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Abstract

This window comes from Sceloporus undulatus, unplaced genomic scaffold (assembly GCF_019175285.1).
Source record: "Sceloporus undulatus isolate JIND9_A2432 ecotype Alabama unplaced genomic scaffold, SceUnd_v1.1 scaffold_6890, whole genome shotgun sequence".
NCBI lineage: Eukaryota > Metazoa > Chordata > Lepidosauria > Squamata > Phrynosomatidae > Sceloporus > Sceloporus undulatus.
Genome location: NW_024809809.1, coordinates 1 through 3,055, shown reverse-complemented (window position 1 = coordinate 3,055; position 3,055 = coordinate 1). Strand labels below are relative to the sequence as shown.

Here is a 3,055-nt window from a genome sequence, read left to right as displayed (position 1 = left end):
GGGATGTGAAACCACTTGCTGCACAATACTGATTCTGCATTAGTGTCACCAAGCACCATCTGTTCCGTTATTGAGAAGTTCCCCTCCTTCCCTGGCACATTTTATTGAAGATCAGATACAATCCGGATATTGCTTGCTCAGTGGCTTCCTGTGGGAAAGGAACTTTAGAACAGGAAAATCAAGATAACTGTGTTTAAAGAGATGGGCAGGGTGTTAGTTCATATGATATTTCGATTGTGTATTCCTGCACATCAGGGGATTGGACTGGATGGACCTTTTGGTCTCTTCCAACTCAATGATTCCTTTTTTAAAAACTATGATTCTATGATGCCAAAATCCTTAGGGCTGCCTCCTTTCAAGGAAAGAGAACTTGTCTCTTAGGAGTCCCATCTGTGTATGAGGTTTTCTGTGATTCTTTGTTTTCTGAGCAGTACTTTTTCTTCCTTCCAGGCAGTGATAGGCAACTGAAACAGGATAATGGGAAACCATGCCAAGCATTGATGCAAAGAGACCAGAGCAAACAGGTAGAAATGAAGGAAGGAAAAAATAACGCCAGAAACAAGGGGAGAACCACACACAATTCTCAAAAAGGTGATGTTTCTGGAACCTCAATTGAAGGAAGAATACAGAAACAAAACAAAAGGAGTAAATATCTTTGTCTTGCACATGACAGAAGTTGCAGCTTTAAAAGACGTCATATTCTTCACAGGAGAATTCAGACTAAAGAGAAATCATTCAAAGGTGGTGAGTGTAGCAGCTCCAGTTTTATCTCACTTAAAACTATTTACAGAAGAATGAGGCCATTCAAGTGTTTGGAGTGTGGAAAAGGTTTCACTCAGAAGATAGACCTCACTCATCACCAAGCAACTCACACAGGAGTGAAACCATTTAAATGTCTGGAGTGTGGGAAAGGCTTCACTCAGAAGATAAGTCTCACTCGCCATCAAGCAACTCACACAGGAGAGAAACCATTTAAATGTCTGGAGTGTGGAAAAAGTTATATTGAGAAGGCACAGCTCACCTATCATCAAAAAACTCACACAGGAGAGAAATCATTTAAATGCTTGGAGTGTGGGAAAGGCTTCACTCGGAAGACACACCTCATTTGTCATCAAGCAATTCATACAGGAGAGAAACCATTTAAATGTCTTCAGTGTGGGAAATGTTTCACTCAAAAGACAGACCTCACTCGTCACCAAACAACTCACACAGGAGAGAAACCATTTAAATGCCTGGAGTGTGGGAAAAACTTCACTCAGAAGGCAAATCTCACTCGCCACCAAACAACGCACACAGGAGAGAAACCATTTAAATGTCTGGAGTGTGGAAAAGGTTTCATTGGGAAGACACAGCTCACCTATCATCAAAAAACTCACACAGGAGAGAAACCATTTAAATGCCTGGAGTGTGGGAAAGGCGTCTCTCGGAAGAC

Information systems journal rankings and ratings help scholars focus their publishing efforts and are widely used surrogates for judging the quality of research. Over the years, numerous approaches have been used to rank IS journals, approaches such as citation metrics, school lists, acceptance rates, and expert assessments. However, the results of these approaches often conflict due to a host of validity concerns. In the current scientometric study, we make significant strides toward correcting for these limitations in the ranking of mainstream IS journals. We compare expert rankings to bibliometric measures such as the ISI Impact Factor™, the h-index, and social network analysis metrics. Among other findings, we conclude that bibliometric measures provide very similar results to expert-based methods in determining a tiered structure of IS journals, thereby suggesting that bibliometrics can be a complete, less expensive, and more efficient substitute for expert assessment. We also find strong support for seven of the eight journals in the Association for Information Systems Senior Scholars’ "basket" of journals. A cluster analysis of our results indicates a two-tiered separation in the quality of the highest quality IS journals—with MIS Quarterly, Information Systems Research, and Journal of Management Information Systems belonging, in that order, to the highest A+ tier. Journal quality metrics fit nicely into the sociology of science literature and can be useful in models that attempt to explain how knowledge disseminates through scientific communities.

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